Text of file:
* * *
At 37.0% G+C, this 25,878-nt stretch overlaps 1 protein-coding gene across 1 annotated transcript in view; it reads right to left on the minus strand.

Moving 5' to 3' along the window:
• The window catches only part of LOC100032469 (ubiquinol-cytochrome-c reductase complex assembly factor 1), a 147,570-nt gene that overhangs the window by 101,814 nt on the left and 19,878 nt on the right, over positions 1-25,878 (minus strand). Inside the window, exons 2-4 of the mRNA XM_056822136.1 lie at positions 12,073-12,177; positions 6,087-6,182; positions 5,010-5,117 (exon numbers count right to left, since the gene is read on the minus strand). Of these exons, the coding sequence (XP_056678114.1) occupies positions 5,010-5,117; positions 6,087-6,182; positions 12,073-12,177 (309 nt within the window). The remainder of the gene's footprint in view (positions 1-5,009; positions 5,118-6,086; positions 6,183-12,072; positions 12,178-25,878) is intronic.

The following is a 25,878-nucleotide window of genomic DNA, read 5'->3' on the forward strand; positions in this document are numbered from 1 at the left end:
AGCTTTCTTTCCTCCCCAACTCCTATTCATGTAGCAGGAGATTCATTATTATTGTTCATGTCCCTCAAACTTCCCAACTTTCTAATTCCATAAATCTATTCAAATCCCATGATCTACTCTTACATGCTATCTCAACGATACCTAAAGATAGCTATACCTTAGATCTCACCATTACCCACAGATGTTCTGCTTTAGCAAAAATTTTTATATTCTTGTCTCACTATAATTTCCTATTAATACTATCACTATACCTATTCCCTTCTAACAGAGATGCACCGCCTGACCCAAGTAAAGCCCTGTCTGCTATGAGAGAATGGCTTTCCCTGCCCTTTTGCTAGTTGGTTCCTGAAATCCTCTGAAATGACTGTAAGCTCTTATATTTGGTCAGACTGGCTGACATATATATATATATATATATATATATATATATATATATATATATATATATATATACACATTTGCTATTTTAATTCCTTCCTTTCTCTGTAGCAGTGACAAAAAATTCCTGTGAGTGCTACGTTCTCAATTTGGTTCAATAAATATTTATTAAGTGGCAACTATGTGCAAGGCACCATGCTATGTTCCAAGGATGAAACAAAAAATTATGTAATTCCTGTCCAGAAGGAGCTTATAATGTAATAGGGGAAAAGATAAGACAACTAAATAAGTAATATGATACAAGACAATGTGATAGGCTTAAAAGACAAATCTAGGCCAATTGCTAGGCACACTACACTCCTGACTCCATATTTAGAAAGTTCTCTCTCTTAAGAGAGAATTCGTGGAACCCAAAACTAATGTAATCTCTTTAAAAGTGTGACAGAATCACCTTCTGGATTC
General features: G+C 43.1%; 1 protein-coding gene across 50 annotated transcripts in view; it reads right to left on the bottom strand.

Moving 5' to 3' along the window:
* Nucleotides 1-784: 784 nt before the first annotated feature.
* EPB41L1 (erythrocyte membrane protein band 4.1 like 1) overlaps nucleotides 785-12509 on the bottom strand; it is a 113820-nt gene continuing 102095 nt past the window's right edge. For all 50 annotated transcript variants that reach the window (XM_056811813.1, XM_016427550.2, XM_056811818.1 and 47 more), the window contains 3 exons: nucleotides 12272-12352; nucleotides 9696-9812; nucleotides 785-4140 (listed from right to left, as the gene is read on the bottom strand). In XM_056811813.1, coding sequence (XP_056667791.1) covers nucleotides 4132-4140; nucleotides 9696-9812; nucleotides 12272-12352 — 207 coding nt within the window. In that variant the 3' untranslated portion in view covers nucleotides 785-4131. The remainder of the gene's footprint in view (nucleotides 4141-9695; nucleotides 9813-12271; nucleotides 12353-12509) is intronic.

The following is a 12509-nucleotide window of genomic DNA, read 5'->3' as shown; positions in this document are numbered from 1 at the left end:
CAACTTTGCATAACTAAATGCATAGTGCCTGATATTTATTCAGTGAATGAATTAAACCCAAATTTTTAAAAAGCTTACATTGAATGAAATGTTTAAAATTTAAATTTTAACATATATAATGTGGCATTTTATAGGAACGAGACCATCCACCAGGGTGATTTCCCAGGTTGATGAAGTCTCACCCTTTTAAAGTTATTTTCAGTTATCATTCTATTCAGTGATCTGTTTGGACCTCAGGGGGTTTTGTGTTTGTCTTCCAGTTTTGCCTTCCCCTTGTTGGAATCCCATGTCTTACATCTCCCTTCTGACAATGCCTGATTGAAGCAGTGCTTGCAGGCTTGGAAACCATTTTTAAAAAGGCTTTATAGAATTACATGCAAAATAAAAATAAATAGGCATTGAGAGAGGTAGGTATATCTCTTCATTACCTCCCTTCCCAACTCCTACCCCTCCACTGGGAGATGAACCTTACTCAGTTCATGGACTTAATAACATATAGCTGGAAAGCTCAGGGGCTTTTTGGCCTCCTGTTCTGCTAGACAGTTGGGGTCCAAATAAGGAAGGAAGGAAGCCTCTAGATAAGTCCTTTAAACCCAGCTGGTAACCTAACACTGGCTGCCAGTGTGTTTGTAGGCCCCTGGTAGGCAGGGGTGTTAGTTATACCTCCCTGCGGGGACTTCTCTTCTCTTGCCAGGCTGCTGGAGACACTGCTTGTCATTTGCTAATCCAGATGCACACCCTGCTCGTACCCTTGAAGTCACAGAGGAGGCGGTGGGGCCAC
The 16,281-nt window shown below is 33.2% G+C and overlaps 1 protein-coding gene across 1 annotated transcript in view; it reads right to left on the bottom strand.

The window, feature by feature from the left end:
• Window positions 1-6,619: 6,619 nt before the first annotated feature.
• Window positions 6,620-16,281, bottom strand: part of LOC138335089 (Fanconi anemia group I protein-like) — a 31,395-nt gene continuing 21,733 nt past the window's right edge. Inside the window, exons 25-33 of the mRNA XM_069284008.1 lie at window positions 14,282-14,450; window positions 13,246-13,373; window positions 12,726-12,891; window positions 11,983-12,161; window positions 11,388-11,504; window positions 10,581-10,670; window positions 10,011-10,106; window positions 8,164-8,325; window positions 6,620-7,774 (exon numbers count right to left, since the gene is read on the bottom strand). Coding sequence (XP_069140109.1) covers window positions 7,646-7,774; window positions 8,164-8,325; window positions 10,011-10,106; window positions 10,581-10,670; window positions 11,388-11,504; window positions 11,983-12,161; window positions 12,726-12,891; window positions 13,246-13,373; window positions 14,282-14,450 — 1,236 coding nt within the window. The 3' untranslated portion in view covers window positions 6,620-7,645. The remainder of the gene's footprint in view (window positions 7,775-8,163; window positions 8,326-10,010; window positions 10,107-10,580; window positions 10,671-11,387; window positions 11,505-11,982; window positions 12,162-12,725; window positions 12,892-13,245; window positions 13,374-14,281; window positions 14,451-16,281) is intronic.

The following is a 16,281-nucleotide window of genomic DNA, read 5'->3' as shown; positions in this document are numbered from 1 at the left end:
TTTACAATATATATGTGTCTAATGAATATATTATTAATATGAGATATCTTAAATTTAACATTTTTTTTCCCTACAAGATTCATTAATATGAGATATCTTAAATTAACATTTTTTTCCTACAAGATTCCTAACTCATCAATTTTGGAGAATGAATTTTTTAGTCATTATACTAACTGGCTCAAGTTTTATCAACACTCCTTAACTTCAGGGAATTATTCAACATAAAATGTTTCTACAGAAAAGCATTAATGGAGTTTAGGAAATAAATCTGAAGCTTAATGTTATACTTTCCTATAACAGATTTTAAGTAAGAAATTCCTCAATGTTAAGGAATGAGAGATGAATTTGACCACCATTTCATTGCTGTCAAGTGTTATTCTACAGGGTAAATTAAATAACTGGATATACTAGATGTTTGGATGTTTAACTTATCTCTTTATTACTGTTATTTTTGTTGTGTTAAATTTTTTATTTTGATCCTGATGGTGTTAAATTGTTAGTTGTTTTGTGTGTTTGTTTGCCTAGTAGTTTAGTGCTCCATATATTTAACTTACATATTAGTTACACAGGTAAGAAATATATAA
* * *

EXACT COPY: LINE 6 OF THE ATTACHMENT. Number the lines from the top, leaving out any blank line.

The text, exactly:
General features: G+C 43.1%; 1 protein-coding gene across 50 annotated transcripts in view; it reads right to left on the bottom strand.